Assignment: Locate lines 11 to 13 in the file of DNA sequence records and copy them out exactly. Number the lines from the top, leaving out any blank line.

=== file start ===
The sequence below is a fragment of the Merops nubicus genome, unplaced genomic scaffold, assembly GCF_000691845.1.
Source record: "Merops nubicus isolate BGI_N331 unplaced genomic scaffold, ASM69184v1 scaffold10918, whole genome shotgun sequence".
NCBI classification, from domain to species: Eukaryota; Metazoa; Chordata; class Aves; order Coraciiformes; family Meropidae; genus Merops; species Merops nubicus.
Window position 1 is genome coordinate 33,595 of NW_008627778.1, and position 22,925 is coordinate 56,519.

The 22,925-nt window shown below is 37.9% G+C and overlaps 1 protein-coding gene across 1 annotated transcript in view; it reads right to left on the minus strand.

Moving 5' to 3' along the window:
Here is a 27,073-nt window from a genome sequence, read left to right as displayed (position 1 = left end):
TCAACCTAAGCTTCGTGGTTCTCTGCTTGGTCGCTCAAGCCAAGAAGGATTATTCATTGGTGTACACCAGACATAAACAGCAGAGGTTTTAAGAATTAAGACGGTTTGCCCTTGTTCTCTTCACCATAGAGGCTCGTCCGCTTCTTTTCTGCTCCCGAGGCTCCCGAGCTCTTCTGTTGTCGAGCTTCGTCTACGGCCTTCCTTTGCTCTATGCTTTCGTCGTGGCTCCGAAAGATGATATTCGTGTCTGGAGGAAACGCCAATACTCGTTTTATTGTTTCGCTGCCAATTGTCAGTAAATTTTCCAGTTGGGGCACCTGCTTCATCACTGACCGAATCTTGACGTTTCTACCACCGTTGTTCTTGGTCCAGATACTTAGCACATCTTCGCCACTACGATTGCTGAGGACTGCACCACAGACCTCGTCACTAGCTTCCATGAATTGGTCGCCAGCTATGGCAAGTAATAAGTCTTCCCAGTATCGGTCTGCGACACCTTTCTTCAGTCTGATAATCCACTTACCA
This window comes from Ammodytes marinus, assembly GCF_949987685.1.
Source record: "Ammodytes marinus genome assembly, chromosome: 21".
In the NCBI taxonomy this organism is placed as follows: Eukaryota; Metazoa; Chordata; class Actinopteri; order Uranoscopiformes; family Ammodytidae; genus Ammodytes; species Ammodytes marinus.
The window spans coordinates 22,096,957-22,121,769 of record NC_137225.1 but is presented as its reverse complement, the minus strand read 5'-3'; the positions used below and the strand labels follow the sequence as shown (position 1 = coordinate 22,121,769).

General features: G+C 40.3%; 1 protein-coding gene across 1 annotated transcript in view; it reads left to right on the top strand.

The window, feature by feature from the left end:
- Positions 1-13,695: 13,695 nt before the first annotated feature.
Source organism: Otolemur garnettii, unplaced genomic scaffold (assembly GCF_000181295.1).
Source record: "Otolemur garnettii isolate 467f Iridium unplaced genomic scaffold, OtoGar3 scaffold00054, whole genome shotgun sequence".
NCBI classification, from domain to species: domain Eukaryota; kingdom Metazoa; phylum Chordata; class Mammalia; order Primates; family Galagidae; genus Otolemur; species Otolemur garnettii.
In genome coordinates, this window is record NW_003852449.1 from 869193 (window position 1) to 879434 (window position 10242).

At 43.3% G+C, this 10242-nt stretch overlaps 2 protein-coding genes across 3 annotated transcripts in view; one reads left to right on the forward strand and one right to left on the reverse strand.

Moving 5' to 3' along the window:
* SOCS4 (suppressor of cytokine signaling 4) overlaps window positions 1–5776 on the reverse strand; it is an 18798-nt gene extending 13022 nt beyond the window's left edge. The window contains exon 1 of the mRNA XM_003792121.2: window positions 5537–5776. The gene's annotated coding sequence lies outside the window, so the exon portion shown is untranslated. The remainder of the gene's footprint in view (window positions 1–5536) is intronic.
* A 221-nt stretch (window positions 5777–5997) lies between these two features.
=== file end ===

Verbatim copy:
In the NCBI taxonomy this organism is placed as follows: Eukaryota; Metazoa; Chordata; class Actinopteri; order Uranoscopiformes; family Ammodytidae; genus Ammodytes; species Ammodytes marinus.
The window spans coordinates 22,096,957-22,121,769 of record NC_137225.1 but is presented as its reverse complement, the minus strand read 5'-3'; the positions used below and the strand labels follow the sequence as shown (position 1 = coordinate 22,121,769).

General features: G+C 40.3%; 1 protein-coding gene across 1 annotated transcript in view; it reads left to right on the top strand.